Tributes paid to east London GPs after Covid-19 deaths

Ross Lydall,Rachael Burford and And John Dunne
·3 min read
 Augustine Obaro, GP at Addison Road Medical Practice who died on New Years Day  (North East London Commissioning Support Unit (NELCSU) )
Augustine Obaro, GP at Addison Road Medical Practice who died on New Years Day (North East London Commissioning Support Unit (NELCSU) )

Trbiutes have been paid to two east London GPs who have died with Covid.

Dr Augustine Obaro, who worked in Walthamstow, died on New Year’s Day, while Dr Abdul-Razaq Abdullah, who worked in Rainham, died last month.

Their deaths, announced yesterday, are believed to have taken the Covid death toll among UK GPs to 16. Most of them have been of BAME heritage.

Dr Obaro, 63, who died suddenly after a short battle with the virus, was described as “generous and respected”.

The father-of-four had been working at the Addison Road Medical Practice in Walthamstow since 2004 and was completing his postgraduate education to become a general practice trainer when he fell ill.

Colleagues said he was well known for his charity and out-of-hours work with Waltham Forest GP Federation. Patients posted tributes on social media, describing him as a “great doctor” who provided “wonderful” care.

Waltham Forest Clinical Commissioning Group chair Dr Ken Aswani said: “This is a tragic loss of a highly -respected front line health worker.”

Dr Obaro qualified as a doctor at the University of Maiduguri in Nigeria in 1984 and came to the UK in 1999 to train as a GP. He had worked in east London for almost two decades.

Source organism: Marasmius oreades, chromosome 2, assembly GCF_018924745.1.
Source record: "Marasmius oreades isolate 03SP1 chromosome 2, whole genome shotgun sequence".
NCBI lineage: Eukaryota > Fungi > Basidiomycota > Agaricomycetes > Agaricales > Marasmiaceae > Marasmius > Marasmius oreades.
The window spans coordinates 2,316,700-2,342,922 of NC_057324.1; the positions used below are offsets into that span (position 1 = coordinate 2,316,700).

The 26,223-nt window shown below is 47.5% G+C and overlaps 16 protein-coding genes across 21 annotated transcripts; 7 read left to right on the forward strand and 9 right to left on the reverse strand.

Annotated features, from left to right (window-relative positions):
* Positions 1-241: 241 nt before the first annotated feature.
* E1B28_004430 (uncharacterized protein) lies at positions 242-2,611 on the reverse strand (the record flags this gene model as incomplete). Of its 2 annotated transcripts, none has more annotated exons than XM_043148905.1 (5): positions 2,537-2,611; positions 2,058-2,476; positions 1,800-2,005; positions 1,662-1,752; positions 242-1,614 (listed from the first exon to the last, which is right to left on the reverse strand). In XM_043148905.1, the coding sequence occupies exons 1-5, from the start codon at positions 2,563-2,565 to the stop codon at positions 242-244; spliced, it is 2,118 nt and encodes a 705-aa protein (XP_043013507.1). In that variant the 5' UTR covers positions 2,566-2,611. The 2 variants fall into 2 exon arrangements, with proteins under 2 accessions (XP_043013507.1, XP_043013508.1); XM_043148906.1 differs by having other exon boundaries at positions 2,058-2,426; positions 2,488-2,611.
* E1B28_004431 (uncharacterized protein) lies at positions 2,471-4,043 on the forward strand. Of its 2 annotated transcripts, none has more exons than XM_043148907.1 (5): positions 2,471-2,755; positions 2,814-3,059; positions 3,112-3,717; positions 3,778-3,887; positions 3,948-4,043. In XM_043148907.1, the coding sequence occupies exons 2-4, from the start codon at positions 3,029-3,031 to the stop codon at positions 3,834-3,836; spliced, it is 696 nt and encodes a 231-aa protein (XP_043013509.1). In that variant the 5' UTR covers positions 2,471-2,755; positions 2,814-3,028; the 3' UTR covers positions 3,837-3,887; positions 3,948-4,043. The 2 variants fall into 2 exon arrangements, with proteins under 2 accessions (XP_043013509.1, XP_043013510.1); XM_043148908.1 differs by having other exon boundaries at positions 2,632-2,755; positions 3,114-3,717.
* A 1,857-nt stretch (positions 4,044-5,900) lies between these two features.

He leaves a wife, Elizabeth, and four sons, Raphael, Charles, Osebi and Christopher. Raphael said Dr Obaro was a “wonderful father” and “the most giving person I know”.

Before the pandemic hit, Dr Obaro returned with his wife to Nigeria every year to volunteer and help improve healthcare in his home village.

Dr Abdullah, 68, who ran a single-handed practice in Rainham, came to the UK from Iraq in 1985. He initially worked at Queen’s hospital, Romford, where he died on December 8 after a month in intensive care.

His daughter, Dr Ayat Abdullah, told the GPs’ magazine, Pulse: “He wanted to serve the NHS and be there for these patients and work through this Covid crisis. He felt obligated to help others.

NHS Havering CCG chair Dr Atul Aggarwal said: “His death is a tragic loss to our GP community.”

The British Medical Association has called for frontline heath staff to be vaccinated as a priority.

Meanwhile, internationally-acclaimed pianist Fou Ts’ong, 86, who played at the Proms, died in a London hospital on December 28 after two weeks battling the disease there.

The pianist was born in China in 1934 to a family of China’s intellectual elite, before moving to then-Communist Poland to study in Warsaw, aged 19.

Two years later, he won awards and international recognition at the prestigious Chopin competition.

In 1959, he moved to London and grew into an acclaimed international soloist, playing both in Europe and the United States. He played the First Night of the Proms in 1967.

In 1960 he had married Zamira Menuhin, the daughter of the violinist Yehudi Menuhin. He was married twice more, latterly to Patsy Toh, a teacher at the Royal Academy of Music in London.

Chinese pianist Lang Lang paid tribute, writing: “He was a truly great pianist, and our spiritual beacon”.

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